Air India Express accident at Calicut was facilitated by the regulator, how?

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  Air India Airbus Landing at Port Blair (Source Dr Puneet) Blaming the pilots alone for an accident is like addressing the symptom rather than the root cause. The root cause of the Calicut accident of IX1344 on 7th Aug 2020 is the poor safety culture prevalent in India and the ineffective regulatory oversight. This landing(YouTube video) can be categorized as a deliberate attempt to endanger the lives of passengers and crew. This is not the Calicut landing but a landing at another critical airport where most of the year the airport experiences tailwinds. Since the airport has a unidirectional runway ( landing from one direction only), the flight crew has no option but to land in tailwinds. The situation worsens during the monsoons when there is a tailwind and the runway is wet and braking action reduces. Action has not been taken either by the regulator or by the airline safety. Why? What is the role of the regulator? The Directorate General of Civil Aviation (DGCA) is the regulatory

First autonomous cargo flight, gate to gate



The future of aviation is going to change soon with drones and now autonomous aircraft making its debut after the demonstration flight.

Xwing, a USA based company has completed its first gate-to-gate autonomous demonstration flight of a commercial cargo aircraft. The company said Thursday it has raised $40 million at a post-money valuation of $400 million.
The company is setting its sights on expansion — not only tripling its engineering team, but eventually running regular fully unmanned commercial cargo flights.

Xwing has developed technology to automatically detect and avoid other aircraft and obstacles, integrating radar, ADSB, optical cameras and lidar. The sensor system is designed to be easily added to existing aircraft, along with navigation and control systems that allow the plane to go from taxi to landing by itself, deciding on the most efficient flight path and adjusting to any issues along the way, while coordinating with air traffic controllers.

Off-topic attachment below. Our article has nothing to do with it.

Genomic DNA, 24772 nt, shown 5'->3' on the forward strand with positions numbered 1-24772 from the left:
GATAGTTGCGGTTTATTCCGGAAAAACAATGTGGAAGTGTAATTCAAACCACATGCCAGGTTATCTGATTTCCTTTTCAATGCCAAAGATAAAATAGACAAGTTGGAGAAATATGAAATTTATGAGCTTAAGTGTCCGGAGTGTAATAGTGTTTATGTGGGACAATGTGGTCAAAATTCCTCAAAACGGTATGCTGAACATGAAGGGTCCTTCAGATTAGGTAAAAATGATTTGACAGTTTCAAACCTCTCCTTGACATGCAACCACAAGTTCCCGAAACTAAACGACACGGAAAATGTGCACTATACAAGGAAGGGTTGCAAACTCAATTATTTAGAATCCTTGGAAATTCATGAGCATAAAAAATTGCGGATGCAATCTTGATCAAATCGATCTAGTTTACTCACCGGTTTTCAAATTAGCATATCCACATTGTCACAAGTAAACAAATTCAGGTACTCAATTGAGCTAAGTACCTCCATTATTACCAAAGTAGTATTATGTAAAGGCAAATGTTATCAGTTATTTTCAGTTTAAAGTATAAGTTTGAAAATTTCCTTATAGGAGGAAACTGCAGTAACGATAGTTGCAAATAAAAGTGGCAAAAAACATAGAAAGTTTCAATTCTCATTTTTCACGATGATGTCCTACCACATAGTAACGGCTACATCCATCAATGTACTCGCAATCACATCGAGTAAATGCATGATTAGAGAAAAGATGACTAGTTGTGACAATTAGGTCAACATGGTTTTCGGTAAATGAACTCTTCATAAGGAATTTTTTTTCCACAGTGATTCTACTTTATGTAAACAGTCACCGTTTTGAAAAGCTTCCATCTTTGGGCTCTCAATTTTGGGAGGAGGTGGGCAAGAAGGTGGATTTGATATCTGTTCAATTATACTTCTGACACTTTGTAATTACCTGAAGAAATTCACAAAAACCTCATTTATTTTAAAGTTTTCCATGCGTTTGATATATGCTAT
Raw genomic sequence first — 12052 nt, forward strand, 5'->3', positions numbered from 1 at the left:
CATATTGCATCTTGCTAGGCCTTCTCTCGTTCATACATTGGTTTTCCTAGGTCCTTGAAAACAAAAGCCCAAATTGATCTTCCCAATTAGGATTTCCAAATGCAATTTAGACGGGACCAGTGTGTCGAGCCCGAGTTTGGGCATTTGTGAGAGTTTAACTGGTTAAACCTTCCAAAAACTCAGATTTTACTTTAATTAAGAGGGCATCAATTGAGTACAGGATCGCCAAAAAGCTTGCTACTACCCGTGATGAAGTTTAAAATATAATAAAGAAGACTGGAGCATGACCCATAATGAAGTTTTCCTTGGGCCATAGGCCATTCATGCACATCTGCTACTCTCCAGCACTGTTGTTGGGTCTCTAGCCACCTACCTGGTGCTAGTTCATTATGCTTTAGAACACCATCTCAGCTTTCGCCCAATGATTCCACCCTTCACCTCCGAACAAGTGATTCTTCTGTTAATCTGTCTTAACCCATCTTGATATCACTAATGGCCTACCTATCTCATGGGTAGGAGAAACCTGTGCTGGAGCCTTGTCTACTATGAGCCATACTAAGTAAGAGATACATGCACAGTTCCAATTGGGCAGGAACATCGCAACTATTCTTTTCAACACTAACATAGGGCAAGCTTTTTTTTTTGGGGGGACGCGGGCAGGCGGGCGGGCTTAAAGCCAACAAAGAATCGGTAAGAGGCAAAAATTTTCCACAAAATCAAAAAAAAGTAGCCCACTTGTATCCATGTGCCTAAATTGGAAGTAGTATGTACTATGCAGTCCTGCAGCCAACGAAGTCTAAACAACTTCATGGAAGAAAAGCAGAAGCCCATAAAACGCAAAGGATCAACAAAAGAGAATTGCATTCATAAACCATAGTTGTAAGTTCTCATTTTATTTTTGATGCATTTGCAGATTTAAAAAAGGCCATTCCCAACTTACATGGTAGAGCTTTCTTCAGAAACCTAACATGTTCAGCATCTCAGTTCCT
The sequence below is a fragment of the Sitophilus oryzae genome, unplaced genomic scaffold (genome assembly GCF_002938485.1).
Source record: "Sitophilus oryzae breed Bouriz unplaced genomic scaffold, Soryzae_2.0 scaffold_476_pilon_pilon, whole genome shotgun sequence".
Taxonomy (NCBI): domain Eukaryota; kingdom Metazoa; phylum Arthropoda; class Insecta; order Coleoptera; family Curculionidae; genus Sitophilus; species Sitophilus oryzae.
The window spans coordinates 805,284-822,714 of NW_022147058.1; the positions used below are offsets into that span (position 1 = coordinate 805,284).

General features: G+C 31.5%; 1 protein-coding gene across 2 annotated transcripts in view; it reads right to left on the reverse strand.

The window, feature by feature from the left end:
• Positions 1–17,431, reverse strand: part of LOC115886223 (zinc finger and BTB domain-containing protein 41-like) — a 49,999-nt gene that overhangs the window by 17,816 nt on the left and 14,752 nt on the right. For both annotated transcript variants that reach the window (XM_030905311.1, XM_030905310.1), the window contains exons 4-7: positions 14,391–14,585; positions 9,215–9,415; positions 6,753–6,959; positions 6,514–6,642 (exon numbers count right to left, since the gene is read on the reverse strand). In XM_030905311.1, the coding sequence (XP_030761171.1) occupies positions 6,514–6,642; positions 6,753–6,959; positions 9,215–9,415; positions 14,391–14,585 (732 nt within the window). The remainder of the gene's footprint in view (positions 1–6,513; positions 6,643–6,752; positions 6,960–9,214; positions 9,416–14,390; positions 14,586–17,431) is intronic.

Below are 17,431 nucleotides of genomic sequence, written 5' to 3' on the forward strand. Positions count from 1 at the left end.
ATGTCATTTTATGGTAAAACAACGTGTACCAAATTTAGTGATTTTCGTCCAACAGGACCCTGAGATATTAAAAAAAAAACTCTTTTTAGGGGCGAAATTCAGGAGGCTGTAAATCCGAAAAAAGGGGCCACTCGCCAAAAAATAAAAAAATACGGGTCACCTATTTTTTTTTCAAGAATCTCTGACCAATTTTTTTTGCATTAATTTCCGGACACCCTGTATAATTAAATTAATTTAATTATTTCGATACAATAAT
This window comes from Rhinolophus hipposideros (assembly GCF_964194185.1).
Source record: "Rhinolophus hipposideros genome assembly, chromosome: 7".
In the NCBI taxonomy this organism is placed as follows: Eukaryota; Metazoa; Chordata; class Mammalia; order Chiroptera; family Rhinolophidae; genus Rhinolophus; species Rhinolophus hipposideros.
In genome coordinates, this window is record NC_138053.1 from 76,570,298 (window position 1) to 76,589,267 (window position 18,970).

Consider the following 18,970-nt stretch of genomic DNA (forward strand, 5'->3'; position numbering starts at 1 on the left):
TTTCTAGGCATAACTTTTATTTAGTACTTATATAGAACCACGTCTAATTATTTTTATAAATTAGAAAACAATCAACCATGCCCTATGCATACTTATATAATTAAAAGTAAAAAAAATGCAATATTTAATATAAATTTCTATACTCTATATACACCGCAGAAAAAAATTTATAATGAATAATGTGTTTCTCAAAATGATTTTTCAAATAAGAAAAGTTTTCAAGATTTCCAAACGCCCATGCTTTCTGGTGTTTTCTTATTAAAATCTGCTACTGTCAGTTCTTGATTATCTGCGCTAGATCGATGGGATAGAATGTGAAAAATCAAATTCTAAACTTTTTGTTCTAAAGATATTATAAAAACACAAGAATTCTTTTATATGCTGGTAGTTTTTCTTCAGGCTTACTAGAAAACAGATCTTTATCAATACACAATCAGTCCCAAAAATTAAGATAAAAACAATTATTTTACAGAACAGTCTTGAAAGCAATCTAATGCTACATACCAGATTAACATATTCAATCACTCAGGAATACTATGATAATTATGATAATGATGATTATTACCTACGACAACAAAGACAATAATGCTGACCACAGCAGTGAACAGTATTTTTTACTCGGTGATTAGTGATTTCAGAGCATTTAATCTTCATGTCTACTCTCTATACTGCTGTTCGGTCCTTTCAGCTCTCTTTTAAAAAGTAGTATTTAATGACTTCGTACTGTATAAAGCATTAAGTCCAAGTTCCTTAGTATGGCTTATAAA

"Our software integrates sensors and maps with onboard flight control systems to allow regional aircraft to navigate, take off and land safer than ever before."


Xwing has been developing a technology stack to convert aircraft, including a widely used Cessna Grand Caravan 208B, to function autonomously. But it’s had to solve a few problems first: “the perception problem, the planning problem and the control problem,” Xwing founder Marc Piette explained to TechCrunch. The company has come up with a whole suite of solutions to solve for these problems, including integrating lidar, radar and cameras on the plane; retrofitting the servomotors that control the rudder, braking and other functions; and ensuring all of these are communicating properly so the plane understands where it is in space and can execute its flight.
The company has already performed close to 200 missions with its AutoFlight system. 

For all these flights, there’s been a safety pilot on board. In addition, a ground control operator sits in a control center and acts as a go-between from the autonomous aircraft to the human air traffic control operator.


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